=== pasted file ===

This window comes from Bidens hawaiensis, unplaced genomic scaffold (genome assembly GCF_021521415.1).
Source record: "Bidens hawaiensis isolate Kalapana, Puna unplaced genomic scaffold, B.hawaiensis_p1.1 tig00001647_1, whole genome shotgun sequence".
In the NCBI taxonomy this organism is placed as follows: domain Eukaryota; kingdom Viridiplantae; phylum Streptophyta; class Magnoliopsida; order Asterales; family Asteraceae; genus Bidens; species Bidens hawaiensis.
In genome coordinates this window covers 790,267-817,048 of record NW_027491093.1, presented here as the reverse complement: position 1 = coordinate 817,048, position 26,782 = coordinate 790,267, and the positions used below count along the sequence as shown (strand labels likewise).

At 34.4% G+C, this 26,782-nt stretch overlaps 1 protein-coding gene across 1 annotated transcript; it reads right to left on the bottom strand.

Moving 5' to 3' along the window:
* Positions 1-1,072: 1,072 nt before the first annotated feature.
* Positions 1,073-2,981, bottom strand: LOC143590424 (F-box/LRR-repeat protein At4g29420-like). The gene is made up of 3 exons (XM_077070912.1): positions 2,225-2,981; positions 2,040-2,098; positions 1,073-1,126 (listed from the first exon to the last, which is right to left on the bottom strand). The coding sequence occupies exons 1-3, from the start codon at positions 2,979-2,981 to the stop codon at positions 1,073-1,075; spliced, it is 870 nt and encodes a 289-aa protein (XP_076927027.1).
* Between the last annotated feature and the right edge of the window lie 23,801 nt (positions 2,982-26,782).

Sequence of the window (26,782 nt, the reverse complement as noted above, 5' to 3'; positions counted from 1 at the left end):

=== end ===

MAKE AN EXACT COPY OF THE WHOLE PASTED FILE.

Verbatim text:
This window comes from Bidens hawaiensis, unplaced genomic scaffold (genome assembly GCF_021521415.1).
Source record: "Bidens hawaiensis isolate Kalapana, Puna unplaced genomic scaffold, B.hawaiensis_p1.1 tig00001647_1, whole genome shotgun sequence".
In the NCBI taxonomy this organism is placed as follows: domain Eukaryota; kingdom Viridiplantae; phylum Streptophyta; class Magnoliopsida; order Asterales; family Asteraceae; genus Bidens; species Bidens hawaiensis.
In genome coordinates this window covers 790,267-817,048 of record NW_027491093.1, presented here as the reverse complement: position 1 = coordinate 817,048, position 26,782 = coordinate 790,267, and the positions used below count along the sequence as shown (strand labels likewise).

At 34.4% G+C, this 26,782-nt stretch overlaps 1 protein-coding gene across 1 annotated transcript; it reads right to left on the bottom strand.

Moving 5' to 3' along the window:
* Positions 1-1,072: 1,072 nt before the first annotated feature.
* Positions 1,073-2,981, bottom strand: LOC143590424 (F-box/LRR-repeat protein At4g29420-like). The gene is made up of 3 exons (XM_077070912.1): positions 2,225-2,981; positions 2,040-2,098; positions 1,073-1,126 (listed from the first exon to the last, which is right to left on the bottom strand). The coding sequence occupies exons 1-3, from the start codon at positions 2,979-2,981 to the stop codon at positions 1,073-1,075; spliced, it is 870 nt and encodes a 289-aa protein (XP_076927027.1).
* Between the last annotated feature and the right edge of the window lie 23,801 nt (positions 2,982-26,782).

Sequence of the window (26,782 nt, the reverse complement as noted above, 5' to 3'; positions counted from 1 at the left end):